Public Release: 

Household pets can transmit infections to people

People with weak immune systems especially vulnerable

Canadian Medical Association Journal

Household pets can transmit infection to people, especially those with weak immune systems, young children, pregnant women and seniors, according to an article in CMAJ (Canadian Medical Association Journal). Health care providers and pet owners should be aware of this risk to prevent illness in vulnerable people.

Surveys suggest that the general public and people at high risk for pet-associated disease are not aware of the risks associated with high-risk pet practices or recommendations to reduce them; for example, 77% of households that obtained a new pet following a cancer diagnosis acquired a high-risk pet," states Dr. Jason Stull, assistant professor, Department of Veterinary Preventive Medicine, Ohio State University, Columbus, Ohio.

The review explains the types of infections, how infections are transmitted from pets, prevention and the role of health care providers.

"Studies suggest physicians do not regularly ask about pet contact, nor do they discuss the risks of zoonotic diseases with patients, regardless of the patient's immune status ," writes writes Dr. Stull, with coauthors Dr. Jason Brophy, Children's Hospital of Eastern Ontario (CHEO) and Dr. J.S. Weese, Ontario Veterinary College.

All pets can transmit diseases to people. For instance, dogs, cats, rodents, reptiles and amphibians can transmit Salmonella, multidrug resistant bacteria (including Clostridium difficile), Campylobacter jejuni and other diseases. Parasites such as hookworm, roundworm and Toxoplasma can also be transmitted. Infection can be contracted from bites, scratches, saliva and contact with feces. Reptiles and amphibians can transmit disease indirectly, such as via contaminated surfaces.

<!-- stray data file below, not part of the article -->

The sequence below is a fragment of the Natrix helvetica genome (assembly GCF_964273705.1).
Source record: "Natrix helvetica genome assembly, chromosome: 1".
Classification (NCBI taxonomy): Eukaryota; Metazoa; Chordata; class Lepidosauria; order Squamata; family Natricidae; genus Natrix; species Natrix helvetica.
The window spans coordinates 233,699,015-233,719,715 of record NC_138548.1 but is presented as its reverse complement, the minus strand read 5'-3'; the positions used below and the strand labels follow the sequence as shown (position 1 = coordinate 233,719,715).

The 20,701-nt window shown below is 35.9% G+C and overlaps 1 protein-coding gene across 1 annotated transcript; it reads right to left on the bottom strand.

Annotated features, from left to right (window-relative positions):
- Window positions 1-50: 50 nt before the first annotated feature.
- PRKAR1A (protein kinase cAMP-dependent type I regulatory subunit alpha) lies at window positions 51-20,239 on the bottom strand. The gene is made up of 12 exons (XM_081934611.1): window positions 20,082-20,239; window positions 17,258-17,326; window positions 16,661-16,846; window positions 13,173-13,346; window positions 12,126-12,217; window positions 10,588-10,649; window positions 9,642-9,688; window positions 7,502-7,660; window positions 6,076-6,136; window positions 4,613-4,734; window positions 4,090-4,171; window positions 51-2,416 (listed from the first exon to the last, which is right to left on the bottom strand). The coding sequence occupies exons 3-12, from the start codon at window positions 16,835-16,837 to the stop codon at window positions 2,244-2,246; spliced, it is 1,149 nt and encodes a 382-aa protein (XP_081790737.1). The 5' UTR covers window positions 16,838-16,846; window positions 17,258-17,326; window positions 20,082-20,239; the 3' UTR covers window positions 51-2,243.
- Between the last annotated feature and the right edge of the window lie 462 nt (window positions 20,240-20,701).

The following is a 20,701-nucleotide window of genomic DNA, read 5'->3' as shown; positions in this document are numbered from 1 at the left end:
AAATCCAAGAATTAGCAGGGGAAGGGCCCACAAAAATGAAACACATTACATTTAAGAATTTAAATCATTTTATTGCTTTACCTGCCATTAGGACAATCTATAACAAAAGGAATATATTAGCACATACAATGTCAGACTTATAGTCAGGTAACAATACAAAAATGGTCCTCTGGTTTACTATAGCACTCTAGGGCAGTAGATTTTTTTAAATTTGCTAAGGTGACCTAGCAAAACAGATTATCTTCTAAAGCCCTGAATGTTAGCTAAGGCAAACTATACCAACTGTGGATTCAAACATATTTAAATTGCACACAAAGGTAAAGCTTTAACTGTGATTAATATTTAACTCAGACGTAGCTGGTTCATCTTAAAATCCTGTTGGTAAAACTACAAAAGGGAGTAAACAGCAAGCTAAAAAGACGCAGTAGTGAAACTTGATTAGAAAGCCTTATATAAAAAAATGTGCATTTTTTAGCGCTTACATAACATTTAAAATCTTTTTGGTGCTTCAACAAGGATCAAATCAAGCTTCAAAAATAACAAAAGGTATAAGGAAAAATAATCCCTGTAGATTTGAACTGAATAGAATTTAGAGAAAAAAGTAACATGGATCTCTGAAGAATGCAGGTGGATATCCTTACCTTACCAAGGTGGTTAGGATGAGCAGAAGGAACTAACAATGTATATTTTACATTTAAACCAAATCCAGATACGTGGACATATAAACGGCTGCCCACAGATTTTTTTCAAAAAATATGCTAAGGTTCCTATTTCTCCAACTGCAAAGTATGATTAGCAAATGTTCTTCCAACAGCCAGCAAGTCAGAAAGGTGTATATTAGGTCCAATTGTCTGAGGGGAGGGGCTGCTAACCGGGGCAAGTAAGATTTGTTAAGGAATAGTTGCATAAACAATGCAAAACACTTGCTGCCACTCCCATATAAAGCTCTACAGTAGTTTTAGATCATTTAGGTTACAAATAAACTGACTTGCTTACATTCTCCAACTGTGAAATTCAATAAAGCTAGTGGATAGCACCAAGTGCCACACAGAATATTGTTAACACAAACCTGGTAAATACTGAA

"Reptiles and amphibians are estimated to be responsible for 11% of all sporadic Salmonella infections among patients less than 21 years of age, and direct contact with such animals is not required for zoonotic transmission," write the authors. "In one study, 31% of reptile-associated salmonellosis cases occurred in children less than 5 years of age and 17% occurred in children aged 1 year or younger; these findings highlight the heightened risk in children and the potential for reptile-associated Salmonella to be transmitted without direct contact with the animal or its enclosure."

For healthy people, the risk of pet-associated disease is low, but vulnerable people are at risk, including newborns, children with leukemia and adults with cancer.

"Given the health benefits of animal ownership and the reluctance of patients to give up their pets, resources highlight the importance of following specific precautions," states Dr. Stull. "Patients at high risk and their households should have increased vigilance of their pets' health and take precautions to reduce pathogen transmission." Simple steps can dramatically reduce the risk.

Recommendations for reducing transmission of infection include:

  • wearing protective gloves to clean aquariums and cages and remove feces

  • proper handwashing after pet contact

  • discouraging pets from face licking

  • covering playground boxes when not in use

  • avoiding contact with exotic animals

  • regular cleaning and disinfection of animal cages, feeding areas and bedding

  • locating litter boxes away from areas where eating and food preparation occur

  • waiting to acquire a new pet until immune status has improved

  • regularly scheduling veterinary visits for all pets.

Physicians and other health care providers should enquire about pets and repeat questions in light of illness in vulnerable people, as well as advise on the risks of pet ownership and how to reduce risks of disease.

The authors also recommend that veterinarians can be a resource for physicians seeking more information on zoonotic infections and risks associated with unusual pets.

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